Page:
Real Steel is just plain unpleasant to sit through. So much of the movie is spent amid screaming crowds and abrasive music, often in dark, trashy dives, watching giant robots pound each other into scrap metal. The robot boxing is surprisingly good (Sugar Ray Leonard was a consultant). It’s the humans that are unpleasant.
Walt Disney Studios Motion Pictures and DreamWorks SKG are currently shooting the feature film ‘Real Steel’ starring Hugh Jackman in the Detroit, Michigan area. The film’s extras casting director, Tracy Dixon, is seeking men of any age or ethnicity who have unusual hair styles such as dreadlocks, bald, long hair, etc. They are also seeking white trash, rough looking types, seedy types, criminal looking people etc.
“White trash, rough looking types, seedy types, criminal looking people etc.” What do you know—the movie is full of people just like that. To be fair, the later fight scenes are set in classier joints—more like the arena where the big Sparta tournament was staged in Warrior. The screaming fans are less seedy, but the music is still abrasive: Beastie Boys, 50 Cent, Eminem and others whose names you may be more familiar with than I am, if you’re the target audience of the film, which obviously I am not.
Who is the target audience? Here is a leading indicator: Jackman’s costar, Dakota Goyo, plays an 11-year-old boy named Max (Goyo just turned 12, but he was 11 during filming). The age of the kid is a good indication of the age of the putative target audience. What parent wants to take their 11-year-old to a movie where white trash, rough looking types, seedy types, criminal looking people etc hang around screaming in dark, trashy dives with loud, abrasive music? Not to mention the violence—human on human as well as bot on bot.
I exclude, of course, parents like Charlie (Jackman), a former boxer turned small-time robot boxing promoter who has never met his son. (The goofy premise: The story is set in a near future when human pugilism has been eclipsed by robot combat.) The first time Charlie meets Max is after a custody hearing at which Charlie has been forced to put in an appearance by the death of an old girlfriend he hasn’t seen in over a decade, leaving Charlie with custody of Max.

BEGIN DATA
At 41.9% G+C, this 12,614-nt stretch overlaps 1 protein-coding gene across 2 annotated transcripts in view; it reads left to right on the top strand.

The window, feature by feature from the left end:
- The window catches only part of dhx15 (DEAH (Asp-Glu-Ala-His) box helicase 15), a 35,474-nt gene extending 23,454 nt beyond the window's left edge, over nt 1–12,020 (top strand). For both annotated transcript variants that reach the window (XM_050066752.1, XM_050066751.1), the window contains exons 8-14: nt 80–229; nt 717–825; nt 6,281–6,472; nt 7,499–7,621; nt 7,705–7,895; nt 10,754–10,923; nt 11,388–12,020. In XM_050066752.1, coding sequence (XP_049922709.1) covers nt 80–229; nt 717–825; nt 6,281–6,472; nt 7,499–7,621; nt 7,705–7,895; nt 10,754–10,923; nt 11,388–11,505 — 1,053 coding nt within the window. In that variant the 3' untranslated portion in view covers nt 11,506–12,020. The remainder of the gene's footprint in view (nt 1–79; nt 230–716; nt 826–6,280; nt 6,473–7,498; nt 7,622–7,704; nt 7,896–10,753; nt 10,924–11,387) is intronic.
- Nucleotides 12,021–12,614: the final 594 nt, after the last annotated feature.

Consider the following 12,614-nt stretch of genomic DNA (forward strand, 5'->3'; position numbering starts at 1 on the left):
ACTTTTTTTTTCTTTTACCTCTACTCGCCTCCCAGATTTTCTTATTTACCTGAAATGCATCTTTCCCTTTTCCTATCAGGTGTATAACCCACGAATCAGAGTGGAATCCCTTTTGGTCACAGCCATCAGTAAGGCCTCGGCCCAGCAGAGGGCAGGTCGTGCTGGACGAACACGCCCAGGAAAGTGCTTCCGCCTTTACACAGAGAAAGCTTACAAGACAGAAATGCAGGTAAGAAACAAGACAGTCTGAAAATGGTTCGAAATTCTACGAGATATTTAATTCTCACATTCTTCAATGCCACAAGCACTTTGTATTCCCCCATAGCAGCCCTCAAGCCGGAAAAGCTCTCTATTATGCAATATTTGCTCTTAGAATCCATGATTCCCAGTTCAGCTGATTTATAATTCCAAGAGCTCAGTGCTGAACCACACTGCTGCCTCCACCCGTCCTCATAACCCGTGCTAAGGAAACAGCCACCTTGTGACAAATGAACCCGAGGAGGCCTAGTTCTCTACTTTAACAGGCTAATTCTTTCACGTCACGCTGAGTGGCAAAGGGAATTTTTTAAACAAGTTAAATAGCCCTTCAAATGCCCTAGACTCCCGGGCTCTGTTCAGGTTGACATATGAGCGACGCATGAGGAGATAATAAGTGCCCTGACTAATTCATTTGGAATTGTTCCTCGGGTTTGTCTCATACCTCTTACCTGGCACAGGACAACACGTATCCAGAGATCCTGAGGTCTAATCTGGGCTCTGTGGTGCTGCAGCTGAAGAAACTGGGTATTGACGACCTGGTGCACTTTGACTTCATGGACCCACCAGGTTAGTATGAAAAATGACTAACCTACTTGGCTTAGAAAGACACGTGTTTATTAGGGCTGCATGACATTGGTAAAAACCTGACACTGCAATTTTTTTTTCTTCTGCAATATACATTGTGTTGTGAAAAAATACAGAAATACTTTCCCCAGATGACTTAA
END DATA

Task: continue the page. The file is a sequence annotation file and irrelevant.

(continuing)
Charlie’s sole intention in showing up is to sign Max over to his late girlfriend’s first available relative who wants him, which is Max’s aunt Debra (Hope Davis), who is married to an older gentleman named Marvin (James Rebhorn) with lots of money. Noting the lots of money part, Charlie develops a second intention: He still wants to sign Max over, but he surreptitiously hits up Marvin for money. That’s right: Charlie wants to sell his kid.
The catch is that Marvin has a secret from Debra too: a child-free European vacation he’s been looking forward to. The agreement these two model father figures come to is this: Charlie will keep Max until Debra and Marvin get back from their vacation, on the pretense that Charlie feels guilty about his past neglect of Max and needs some time with him before giving him up. Max will pay Charlie $50,000 up front and $50,000 on delivery. Debra will get the kid in the end, and everyone will be happy.